The cabinet on Sunday approved lifting a 500-meter limitation on the distance from home that Israelis can exercise due to the coronavirus lockdown — but then clarified that the measure will only go into effect after Independence Day later this week.
There was initial confusion over the development as Public Security Minister Gilad Erdan tweeted shortly after the meeting that the limitation had been immediately removed.
Within an hour, cabinet secretary Tzahi Braverman notified ministers that in fact the easing of restrictions was on hold and would only come into effect at 8 a.m. on Thursday morning, the day after Independence Day, Channel 12 news reported.
The clarification came at the urging of Health Ministry Director-General Moshe Bar Siman-Tov, the report said.
Ministers then approved the new date. When it comes into effect on Thursday morning, there will be no limitations on distance for those engaged in physical activity.
Bar Siman-Tov later told Channel 12 in an interview that he understands the confusion and noted, as he has in the past, that authorities are working in a rapidly changing environment.
“Occasionally mistakes like this happen,” he said.
Erdan had tweeted that he welcomed the decision to end the 500-meter limit, noting he had already demanded the restriction be canceled in the previous two cabinet meetings on the government’s pandemic strategy. Under the current rules, Israelis are still required to remain within 100 meters from their homes, with exceptions made for purchasing supplies and exercise — a situation that Erdan, who oversees the police, admitted was unfeasible in terms of enforcement.
“Once again I say, as soon as there is no limit on going out for exercise and shopping, it is not really possible to enforce remaining within 100 meters of the home,” wrote Erdan.
Police, who have been charged with enforcing lockdown measures, have reportedly complained that as the country eases the restrictions it is becoming increasingly helpless at ensuring the public adheres to the remaining rules.
Erdan also wrote that “other restrictions in certain areas can be canceled, for which it is also possible to set specific requirements (regulations) such as gyms and bed and breakfasts across the country.”
“The most pressing matter at the moment is finding solutions that will enable the education system to return to operations,” he added.
Channel 12 reported that after Independence Day, which ends on Wednesday evening, gyms are also set to open — albeit with a requirement to track those who come and go. Bed and breakfasts will also be permitted to reopen their doors, the report said. Along with culture sites and recreation venues, the tourism industry has been shuttered for weeks under lockdown orders.
The Israeli government is also weighing the reopening of some schools next week.
But the country will be placed back under lockdown on Tuesday and Wednesday as the country marks Memorial Day and Independence Day, to prevent gatherings.
Also Sunday, Culture and Sport Minister Miri Regev announced the Health Ministry had approved a return to training for athletes in organized sports that are under the auspices of the country’s sporting unions and associations.
The ministry published an extensive list of sports that have been approved, while stipulating that professional athletes are required to use their own personal equipment while also maintaining a general two-meter social distancing rule.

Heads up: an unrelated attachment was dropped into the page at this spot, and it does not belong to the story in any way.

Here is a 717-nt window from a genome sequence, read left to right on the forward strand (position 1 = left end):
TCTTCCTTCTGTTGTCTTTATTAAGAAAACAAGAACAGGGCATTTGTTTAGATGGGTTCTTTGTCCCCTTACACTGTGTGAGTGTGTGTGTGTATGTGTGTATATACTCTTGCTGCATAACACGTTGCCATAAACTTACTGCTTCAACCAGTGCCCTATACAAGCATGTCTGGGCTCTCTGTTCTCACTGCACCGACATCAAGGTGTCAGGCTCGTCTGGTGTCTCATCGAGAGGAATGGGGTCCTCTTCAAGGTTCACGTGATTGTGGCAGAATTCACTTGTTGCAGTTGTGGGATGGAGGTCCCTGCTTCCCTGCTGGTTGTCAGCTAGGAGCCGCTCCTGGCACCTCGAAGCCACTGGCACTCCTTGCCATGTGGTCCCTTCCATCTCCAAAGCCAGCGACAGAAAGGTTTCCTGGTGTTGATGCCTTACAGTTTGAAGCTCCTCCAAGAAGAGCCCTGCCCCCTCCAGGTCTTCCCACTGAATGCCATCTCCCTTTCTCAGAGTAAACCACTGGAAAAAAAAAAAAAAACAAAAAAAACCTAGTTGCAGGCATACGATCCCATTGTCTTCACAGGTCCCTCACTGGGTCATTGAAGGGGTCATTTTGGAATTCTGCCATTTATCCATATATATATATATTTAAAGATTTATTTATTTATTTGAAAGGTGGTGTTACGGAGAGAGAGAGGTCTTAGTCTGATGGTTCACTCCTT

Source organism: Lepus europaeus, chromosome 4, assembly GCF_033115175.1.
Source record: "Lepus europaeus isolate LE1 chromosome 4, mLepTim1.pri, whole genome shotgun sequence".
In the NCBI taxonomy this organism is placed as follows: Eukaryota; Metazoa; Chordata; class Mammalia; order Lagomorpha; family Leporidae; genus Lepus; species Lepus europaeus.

On Friday, the government approved lifting some restrictions on businesses, as it continued to gradually reopen Israel’s economy amid the coronavirus pandemic.
From midnight Saturday, stores that are not in shopping malls were allowed to operate, as long as they adhere to guidelines regarding cleanliness, the wearing of protective gear and enforcing social distancing. Hairdressers and beauty salons could also resume operations, if hygiene regulations related to the virus are adhered to.
In addition, restaurants and food shops were allowed to sell products for takeaway, not just home deliveries, on condition of a physical barrier being placed between the cashier and the customers.
However, the restriction barring the general public from traveling more than 100 meters from their homes for non-essential purposes or more than 500 meters for exercising or prayers were to remain in effect.
Additionally, the various fines for violating the guidelines were doubled.
The rules on wearing a mask have also changed with the minimum age limit raised from six to seven, and with fines of NIS 200 ($55) to now be given without an initial warning.
The Health Ministry has reportedly defined new parameters on which to base its decisions regarding the easing or tightening of restrictions on the public and the economy, amid widespread criticism of a confused decision-making process.
According to Hebrew media reports, any of the following conditions will likely result in increased restrictions, while remaining below these thresholds will promise continued relief:
- Over 300 new sick people per day (numbers have hovered between 200 and 300 in recent days, though they did pass 500 on Wednesday, possibly due to a backlog of tests);
- Over 300 seriously ill patients (currently 130 are in serious condition);
- A doubling of the national number of sick every 10 days or less (currently cases are doubling around every 20 days).
As of Sunday, 201 people have died of the virus in Israel and 99 were on ventilators, according to Health Ministry figures. There have been 15,443 cases diagnose and 6,602 have recovered from the disease.
An 11-year-old girl is among the seriously ill. The Health Ministry on Sunday recorded the smallest rise in infections in over a month.